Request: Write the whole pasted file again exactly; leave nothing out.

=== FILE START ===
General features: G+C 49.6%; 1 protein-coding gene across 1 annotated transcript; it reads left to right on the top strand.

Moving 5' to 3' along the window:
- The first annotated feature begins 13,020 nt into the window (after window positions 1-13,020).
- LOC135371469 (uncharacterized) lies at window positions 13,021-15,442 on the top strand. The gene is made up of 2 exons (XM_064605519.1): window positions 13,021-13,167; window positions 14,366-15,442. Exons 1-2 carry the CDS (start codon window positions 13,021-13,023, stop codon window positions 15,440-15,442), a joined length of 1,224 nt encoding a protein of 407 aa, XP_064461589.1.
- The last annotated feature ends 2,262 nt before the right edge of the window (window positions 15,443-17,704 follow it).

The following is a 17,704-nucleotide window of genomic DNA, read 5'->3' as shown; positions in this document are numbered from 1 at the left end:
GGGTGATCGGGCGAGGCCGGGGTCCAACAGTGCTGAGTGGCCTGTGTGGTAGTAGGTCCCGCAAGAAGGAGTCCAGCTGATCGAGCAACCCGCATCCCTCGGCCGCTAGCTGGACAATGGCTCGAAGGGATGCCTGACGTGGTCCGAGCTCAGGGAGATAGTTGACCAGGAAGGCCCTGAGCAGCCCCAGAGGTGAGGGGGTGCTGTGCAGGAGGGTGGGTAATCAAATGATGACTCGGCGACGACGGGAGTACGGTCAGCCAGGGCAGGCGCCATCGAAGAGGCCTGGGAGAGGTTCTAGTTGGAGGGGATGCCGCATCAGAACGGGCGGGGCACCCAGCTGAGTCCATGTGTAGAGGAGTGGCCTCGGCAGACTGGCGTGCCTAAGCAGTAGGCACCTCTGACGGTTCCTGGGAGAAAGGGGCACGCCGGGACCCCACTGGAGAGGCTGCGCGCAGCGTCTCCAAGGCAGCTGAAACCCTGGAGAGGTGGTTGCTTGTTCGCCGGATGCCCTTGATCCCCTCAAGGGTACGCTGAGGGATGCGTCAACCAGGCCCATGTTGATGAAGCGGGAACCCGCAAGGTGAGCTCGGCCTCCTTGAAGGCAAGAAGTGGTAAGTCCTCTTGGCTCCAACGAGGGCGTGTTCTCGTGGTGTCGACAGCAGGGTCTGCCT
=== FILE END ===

General features: G+C 49.6%; 1 protein-coding gene across 1 annotated transcript; it reads left to right on the top strand.

Moving 5' to 3' along the window:
- The first annotated feature begins 13,020 nt into the window (after window positions 1-13,020).
- LOC135371469 (uncharacterized) lies at window positions 13,021-15,442 on the top strand. The gene is made up of 2 exons (XM_064605519.1): window positions 13,021-13,167; window positions 14,366-15,442. Exons 1-2 carry the CDS (start codon window positions 13,021-13,023, stop codon window positions 15,440-15,442), a joined length of 1,224 nt encoding a protein of 407 aa, XP_064461589.1.
- The last annotated feature ends 2,262 nt before the right edge of the window (window positions 15,443-17,704 follow it).

The following is a 17,704-nucleotide window of genomic DNA, read 5'->3' as shown; positions in this document are numbered from 1 at the left end:
GGGTGATCGGGCGAGGCCGGGGTCCAACAGTGCTGAGTGGCCTGTGTGGTAGTAGGTCCCGCAAGAAGGAGTCCAGCTGATCGAGCAACCCGCATCCCTCGGCCGCTAGCTGGACAATGGCTCGAAGGGATGCCTGACGTGGTCCGAGCTCAGGGAGATAGTTGACCAGGAAGGCCCTGAGCAGCCCCAGAGGTGAGGGGGTGCTGTGCAGGAGGGTGGGTAATCAAATGATGACTCGGCGACGACGGGAGTACGGTCAGCCAGGGCAGGCGCCATCGAAGAGGCCTGGGAGAGGTTCTAGTTGGAGGGGATGCCGCATCAGAACGGGCGGGGCACCCAGCTGAGTCCATGTGTAGAGGAGTGGCCTCGGCAGACTGGCGTGCCTAAGCAGTAGGCACCTCTGACGGTTCCTGGGAGAAAGGGGCACGCCGGGACCCCACTGGAGAGGCTGCGCGCAGCGTCTCCAAGGCAGCTGAAACCCTGGAGAGGTGGTTGCTTGTTCGCCGGATGCCCTTGATCCCCTCAAGGGTACGCTGAGGGATGCGTCAACCAGGCCCATGTTGATGAAGCGGGAACCCGCAAGGTGAGCTCGGCCTCCTTGAAGGCAAGAAGTGGTAAGTCCTCTTGGCTCCAACGAGGGCGTGTTCTCGTGGTGTCGACAGCAGGGTCTGCCT